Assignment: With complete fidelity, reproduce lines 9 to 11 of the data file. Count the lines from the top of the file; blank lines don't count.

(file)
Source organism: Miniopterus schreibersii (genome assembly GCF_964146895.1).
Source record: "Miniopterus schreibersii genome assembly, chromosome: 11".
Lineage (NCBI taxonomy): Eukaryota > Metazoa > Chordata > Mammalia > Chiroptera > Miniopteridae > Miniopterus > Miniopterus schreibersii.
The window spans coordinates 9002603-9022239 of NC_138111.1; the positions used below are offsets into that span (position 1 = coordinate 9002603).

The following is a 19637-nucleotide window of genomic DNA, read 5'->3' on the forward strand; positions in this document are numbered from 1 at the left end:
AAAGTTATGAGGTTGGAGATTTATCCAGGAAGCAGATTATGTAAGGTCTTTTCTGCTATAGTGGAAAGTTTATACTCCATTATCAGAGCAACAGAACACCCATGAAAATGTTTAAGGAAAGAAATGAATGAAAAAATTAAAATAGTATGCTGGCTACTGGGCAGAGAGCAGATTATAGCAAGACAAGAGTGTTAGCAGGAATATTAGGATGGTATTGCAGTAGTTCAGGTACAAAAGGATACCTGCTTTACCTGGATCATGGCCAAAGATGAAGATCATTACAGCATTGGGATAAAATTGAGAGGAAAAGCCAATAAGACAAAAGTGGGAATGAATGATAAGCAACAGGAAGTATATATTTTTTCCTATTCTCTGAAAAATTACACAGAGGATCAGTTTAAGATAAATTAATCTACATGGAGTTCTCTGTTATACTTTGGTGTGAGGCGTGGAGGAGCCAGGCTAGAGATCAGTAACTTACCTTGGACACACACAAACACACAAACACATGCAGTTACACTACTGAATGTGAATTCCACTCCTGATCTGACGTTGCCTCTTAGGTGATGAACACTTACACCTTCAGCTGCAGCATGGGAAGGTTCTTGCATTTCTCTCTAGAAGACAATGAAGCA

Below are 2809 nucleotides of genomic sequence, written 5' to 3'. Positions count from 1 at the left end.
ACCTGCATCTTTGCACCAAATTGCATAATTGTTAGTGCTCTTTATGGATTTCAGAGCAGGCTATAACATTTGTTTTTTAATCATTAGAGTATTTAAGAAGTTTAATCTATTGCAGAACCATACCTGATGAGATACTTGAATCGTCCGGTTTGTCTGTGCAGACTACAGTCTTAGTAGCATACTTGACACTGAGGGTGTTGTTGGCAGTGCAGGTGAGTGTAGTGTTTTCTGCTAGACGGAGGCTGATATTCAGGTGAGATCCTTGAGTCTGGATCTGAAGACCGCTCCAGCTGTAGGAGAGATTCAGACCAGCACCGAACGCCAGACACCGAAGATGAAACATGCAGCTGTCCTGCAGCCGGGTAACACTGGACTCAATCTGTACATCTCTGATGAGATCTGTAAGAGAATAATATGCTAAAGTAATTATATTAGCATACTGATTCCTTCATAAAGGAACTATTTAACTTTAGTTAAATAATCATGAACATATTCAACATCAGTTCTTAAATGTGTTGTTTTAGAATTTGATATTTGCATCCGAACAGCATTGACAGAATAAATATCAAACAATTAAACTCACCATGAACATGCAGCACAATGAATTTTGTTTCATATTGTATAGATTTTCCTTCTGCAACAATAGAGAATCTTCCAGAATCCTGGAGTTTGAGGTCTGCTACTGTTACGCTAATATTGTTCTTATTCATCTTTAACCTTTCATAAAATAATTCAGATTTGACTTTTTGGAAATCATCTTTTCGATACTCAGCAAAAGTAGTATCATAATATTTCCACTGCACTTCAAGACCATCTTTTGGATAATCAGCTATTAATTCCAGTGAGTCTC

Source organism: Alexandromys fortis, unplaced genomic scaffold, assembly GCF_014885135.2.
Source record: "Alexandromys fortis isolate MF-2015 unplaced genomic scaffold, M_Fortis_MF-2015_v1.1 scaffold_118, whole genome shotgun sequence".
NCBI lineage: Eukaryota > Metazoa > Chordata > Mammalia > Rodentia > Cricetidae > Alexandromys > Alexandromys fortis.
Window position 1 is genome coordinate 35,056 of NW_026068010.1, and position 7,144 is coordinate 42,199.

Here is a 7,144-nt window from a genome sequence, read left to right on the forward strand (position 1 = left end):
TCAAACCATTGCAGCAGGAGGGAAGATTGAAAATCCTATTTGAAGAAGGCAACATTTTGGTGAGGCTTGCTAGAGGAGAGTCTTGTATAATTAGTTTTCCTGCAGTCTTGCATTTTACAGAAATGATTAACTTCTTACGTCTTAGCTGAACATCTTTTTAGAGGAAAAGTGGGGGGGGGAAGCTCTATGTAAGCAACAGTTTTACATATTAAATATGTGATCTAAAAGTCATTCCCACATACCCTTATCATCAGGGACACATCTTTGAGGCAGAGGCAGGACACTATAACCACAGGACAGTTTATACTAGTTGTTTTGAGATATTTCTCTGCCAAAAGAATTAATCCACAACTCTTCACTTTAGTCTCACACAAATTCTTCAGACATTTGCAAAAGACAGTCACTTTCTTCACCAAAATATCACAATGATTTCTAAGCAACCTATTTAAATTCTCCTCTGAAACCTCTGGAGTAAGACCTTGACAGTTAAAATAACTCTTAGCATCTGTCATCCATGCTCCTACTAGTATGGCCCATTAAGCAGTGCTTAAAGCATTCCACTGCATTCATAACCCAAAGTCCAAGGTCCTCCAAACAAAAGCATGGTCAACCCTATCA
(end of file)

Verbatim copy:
Source organism: Alexandromys fortis, unplaced genomic scaffold, assembly GCF_014885135.2.
Source record: "Alexandromys fortis isolate MF-2015 unplaced genomic scaffold, M_Fortis_MF-2015_v1.1 scaffold_118, whole genome shotgun sequence".
NCBI lineage: Eukaryota > Metazoa > Chordata > Mammalia > Rodentia > Cricetidae > Alexandromys > Alexandromys fortis.